The proposal for Cape Wind, which was to be the nation’s first offshore wind farm, is teetering on the edge of failure after a 14-year saga of lawsuits and regulatory hurdles. Yet a bill pending in the Massachusetts Legislature would require that large amounts of electricity come from wind turbines located offshore. How can that possibly make sense?
But the bill has it right: For the Northeast to address climate change, developing offshore wind is a necessity. That’s because nothing beats offshore wind for generating power.
There is no longer any question among reputable scientists that greenhouse gas emissions caused by human activity are largely responsible for climate change. Conceptually, doing something to reduce those emissions is remarkably simple. Most of the state’s greenhouse gas emissions come from just three sources: electricity generation, transportation, and the heating of buildings. To cut emissions drastically, we need to do three things: reduce the amount of energy we use; “green” the electric grid with renewable sources of energy; and — as much as possible — use that clean electricity to run electric vehicles and heat buildings.
In other words, green electricity can keep the lights on while phasing out gasoline and dirty heating oil.
Offshore wind energy fits into this picture because of the need for clean electricity generation — both to power everything we now use electricity for, and as a prerequisite to electrifying transportation and heating.
In this part of the country, there are currently only four potential large sources of renewable power for generating electricity: onshore wind, hydropower (mostly from Canada and some from northern New England), solar, and offshore wind. Examine each option more closely and it becomes apparent that we cannot do without offshore wind.
Onshore wind power from northern New England is an important resource. But getting the power to Massachusetts requires transmission lines through the northern states, which poses a big political challenge. Placing large numbers of onshore wind turbines in southern New England is impractical — the area is more densely populated, and we will never have the large land-based wind farms here that have been built out West.
An enormous amount of hydropower is generated by huge rivers in Canada, and to some extent in northern New England. But the so-called “Northern Pass” proposal for transmission lines for hydropower from Canada through New Hampshire is on the rocks politically, which speaks, again, to the difficulty of running transmission lines south.
Solar power is becoming more affordable, and over time will become an increasingly significant source of electricity.
But given current technologies, no other renewable resource can compete in terms of scale with offshore wind. The northeastern and mid-Atlantic coast are some of the windiest areas in the world. Even though Massachusetts has done a remarkable job of increasing solar power over the last eight years, Cape Wind alone would produce more than half the power generated by all of the solar panels installed in the state to date. Europe is way ahead of us, with 74 offshore wind farms generating power equivalent to the production of 10 large coal-fired power plants, according to the European Wind Energy Association.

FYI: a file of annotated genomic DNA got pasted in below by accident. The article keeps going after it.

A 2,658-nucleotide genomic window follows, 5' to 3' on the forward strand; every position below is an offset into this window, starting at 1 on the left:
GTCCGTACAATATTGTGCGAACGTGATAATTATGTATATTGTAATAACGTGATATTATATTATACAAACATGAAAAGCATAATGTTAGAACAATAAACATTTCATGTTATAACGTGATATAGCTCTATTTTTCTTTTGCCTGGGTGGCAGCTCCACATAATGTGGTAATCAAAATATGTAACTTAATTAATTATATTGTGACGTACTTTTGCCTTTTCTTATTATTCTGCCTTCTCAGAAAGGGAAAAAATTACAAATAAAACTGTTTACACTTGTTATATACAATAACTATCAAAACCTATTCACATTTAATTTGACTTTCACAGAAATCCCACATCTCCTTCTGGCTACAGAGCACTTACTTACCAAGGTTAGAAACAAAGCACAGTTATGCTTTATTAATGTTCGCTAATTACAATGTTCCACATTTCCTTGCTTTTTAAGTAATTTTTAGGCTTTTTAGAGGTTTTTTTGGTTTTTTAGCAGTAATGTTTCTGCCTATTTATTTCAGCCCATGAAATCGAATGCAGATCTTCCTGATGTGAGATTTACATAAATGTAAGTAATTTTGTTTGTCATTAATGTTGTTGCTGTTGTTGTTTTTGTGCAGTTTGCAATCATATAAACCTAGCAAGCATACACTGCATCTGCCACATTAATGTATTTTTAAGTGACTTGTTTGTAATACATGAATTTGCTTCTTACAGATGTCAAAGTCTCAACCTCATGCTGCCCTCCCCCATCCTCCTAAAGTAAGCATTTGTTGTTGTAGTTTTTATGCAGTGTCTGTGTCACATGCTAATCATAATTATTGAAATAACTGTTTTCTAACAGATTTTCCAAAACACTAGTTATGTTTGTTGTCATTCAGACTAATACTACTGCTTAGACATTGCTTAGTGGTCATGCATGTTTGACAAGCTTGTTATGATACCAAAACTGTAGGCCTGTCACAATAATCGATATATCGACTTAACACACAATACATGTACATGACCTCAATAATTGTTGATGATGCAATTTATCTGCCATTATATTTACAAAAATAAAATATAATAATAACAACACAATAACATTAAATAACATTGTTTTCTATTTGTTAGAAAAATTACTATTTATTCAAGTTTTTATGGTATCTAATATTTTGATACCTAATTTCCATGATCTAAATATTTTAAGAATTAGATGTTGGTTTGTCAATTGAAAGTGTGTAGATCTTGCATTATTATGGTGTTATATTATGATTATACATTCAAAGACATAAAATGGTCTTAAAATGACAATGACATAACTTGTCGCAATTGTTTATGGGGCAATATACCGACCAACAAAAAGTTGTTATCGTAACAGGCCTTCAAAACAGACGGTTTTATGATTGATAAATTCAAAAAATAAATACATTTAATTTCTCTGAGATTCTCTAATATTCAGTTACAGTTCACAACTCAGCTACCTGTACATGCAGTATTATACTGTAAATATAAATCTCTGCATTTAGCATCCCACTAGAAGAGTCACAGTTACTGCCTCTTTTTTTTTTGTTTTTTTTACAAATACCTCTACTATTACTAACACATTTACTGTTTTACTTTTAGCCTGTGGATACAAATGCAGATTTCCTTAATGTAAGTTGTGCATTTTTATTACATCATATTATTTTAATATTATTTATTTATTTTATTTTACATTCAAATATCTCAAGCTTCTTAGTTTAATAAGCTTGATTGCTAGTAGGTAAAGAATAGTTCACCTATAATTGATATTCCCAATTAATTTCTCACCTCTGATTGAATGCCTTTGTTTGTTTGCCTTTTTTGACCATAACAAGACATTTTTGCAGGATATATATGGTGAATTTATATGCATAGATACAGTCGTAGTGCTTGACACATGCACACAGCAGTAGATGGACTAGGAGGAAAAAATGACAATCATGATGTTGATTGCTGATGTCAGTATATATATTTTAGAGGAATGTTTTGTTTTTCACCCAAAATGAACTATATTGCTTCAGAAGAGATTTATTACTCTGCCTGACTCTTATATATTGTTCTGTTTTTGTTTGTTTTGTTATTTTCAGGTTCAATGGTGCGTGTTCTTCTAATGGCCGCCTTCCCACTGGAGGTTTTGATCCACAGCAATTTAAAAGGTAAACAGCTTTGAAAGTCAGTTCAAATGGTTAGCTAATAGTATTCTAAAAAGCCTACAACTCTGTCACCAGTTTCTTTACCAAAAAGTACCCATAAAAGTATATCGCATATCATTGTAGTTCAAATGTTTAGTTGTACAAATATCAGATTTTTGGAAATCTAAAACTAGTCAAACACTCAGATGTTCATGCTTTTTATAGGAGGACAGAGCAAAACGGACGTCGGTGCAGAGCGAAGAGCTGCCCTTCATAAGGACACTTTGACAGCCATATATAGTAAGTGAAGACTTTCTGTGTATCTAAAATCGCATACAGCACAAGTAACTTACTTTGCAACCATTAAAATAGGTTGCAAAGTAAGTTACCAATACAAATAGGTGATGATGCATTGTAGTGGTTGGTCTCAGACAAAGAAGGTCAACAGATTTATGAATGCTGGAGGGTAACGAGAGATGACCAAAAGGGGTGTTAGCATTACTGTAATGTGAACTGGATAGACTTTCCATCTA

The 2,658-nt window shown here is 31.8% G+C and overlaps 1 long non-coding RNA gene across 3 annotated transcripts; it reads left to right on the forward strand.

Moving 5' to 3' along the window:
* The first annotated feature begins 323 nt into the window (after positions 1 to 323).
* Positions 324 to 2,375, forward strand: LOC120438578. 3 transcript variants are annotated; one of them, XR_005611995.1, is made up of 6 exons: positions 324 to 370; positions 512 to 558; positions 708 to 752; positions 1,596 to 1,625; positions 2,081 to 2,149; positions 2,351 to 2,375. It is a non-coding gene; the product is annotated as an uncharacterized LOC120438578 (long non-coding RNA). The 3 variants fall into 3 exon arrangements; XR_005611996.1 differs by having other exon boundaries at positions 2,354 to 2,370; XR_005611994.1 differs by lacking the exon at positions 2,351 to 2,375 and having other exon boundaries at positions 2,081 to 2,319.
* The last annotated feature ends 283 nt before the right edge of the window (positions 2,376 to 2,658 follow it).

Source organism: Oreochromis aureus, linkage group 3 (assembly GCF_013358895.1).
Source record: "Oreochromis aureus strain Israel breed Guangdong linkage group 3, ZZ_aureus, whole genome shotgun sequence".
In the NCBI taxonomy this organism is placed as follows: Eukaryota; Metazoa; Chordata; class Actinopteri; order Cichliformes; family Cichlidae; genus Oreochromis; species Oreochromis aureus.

Yes, offshore wind remains expensive, although the economies of scale that will come with the development of an offshore wind industry should drive prices down. In addition, many other ways to keep electricity costs down have not been fully exploited. The most important are conservation and efficiency. The American Council for an Energy-Efficient Economy has rated Massachusetts first in the nation in those departments, but we can do even better. The potential for conservation and efficiency is virtually limitless. For instance, the incandescent light bulbs still in circulation and some Energy Star air conditioning units are — at best — just 10 percent efficient. That means that 90 percent of their electricity is wasted. The point is that we don’t have to use anywhere close to the amount of electricity we do now, no matter how it is generated.
To create a truly green electric grid, however, we need offshore wind in a big way. It’s time for Massachusetts to stand up to the billions of dollars that funded the opposition that stopped Cape Wind. A commitment by the state Legislature to offshore generation would send that signal and offer meaningful encouragement to potential wind developers.
Ann Berwick was Massachusetts’ undersecretary for energy and later headed the Department of Public Utilities in the Patrick administration.
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